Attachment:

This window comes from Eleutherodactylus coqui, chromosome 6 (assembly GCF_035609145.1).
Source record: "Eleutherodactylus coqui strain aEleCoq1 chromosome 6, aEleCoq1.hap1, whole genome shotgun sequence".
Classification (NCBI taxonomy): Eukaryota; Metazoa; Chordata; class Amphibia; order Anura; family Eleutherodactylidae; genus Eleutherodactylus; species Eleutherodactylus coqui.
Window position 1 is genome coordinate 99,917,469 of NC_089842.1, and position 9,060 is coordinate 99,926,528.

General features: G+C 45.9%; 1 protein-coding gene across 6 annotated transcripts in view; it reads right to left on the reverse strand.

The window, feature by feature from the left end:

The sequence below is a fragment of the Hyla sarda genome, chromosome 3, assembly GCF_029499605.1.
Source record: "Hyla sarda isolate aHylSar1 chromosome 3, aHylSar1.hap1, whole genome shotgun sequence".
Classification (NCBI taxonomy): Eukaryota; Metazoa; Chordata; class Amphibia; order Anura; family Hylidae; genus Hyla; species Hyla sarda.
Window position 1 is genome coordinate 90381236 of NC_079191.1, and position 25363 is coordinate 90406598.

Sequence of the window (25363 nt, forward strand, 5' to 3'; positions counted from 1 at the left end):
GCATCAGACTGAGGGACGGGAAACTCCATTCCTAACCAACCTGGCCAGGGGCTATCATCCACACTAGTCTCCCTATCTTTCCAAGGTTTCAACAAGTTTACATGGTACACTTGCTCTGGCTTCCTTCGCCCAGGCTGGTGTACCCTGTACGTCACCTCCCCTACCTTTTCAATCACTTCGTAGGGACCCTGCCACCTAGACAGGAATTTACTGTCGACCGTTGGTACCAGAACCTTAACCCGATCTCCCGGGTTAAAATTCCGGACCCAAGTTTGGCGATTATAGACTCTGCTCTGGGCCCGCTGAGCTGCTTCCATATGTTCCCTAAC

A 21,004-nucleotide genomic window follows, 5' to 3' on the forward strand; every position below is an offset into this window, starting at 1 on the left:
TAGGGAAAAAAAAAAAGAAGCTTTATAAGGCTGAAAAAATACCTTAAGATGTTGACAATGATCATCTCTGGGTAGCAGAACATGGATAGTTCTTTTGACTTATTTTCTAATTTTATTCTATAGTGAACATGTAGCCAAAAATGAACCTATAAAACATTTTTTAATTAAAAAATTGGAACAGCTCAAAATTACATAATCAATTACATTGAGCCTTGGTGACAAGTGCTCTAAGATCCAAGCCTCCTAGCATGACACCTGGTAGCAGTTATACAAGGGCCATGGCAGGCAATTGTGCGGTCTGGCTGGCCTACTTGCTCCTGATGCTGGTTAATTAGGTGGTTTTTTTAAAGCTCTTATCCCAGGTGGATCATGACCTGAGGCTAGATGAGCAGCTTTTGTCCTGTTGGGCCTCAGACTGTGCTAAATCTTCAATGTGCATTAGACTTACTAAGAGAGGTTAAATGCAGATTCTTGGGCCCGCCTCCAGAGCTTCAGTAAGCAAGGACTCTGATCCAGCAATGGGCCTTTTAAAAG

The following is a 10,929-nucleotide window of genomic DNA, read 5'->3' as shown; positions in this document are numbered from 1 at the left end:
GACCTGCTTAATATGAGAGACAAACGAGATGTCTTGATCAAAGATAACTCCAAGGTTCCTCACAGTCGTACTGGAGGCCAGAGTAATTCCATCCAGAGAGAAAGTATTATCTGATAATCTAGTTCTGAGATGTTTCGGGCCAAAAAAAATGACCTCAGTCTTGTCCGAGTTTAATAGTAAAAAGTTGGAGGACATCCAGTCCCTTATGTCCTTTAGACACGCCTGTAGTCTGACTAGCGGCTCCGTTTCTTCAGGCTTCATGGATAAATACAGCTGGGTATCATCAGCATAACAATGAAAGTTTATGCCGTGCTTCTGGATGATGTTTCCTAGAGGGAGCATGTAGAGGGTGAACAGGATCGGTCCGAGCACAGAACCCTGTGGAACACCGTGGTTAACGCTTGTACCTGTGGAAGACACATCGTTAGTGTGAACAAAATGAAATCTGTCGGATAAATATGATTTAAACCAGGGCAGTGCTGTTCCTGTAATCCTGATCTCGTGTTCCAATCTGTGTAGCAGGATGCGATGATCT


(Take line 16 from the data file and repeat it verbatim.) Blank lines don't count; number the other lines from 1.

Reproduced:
GACCTGCTTAATATGAGAGACAAACGAGATGTCTTGATCAAAGATAACTCCAAGGTTCCTCACAGTCGTACTGGAGGCCAGAGTAATTCCATCCAGAGAGAAAGTATTATCTGATAATCTAGTTCTGAGATGTTTCGGGCCAAAAAAAATGACCTCAGTCTTGTCCGAGTTTAATAGTAAAAAGTTGGAGGACATCCAGTCCCTTATGTCCTTTAGACACGCCTGTAGTCTGACTAGCGGCTCCGTTTCTTCAGGCTTCATGGATAAATACAGCTGGGTATCATCAGCATAACAATGAAAGTTTATGCCGTGCTTCTGGATGATGTTTCCTAGAGGGAGCATGTAGAGGGTGAACAGGATCGGTCCGAGCACAGAACCCTGTGGAACACCGTGGTTAACGCTTGTACCTGTGGAAGACACATCGTTAGTGTGAACAAAATGAAATCTGTCGGATAAATATGATTTAAACCAGGGCAGTGCTGTTCCTGTAATCCTGATCTCGTGTTCCAATCTGTGTAGCAGGATGCGATGATCT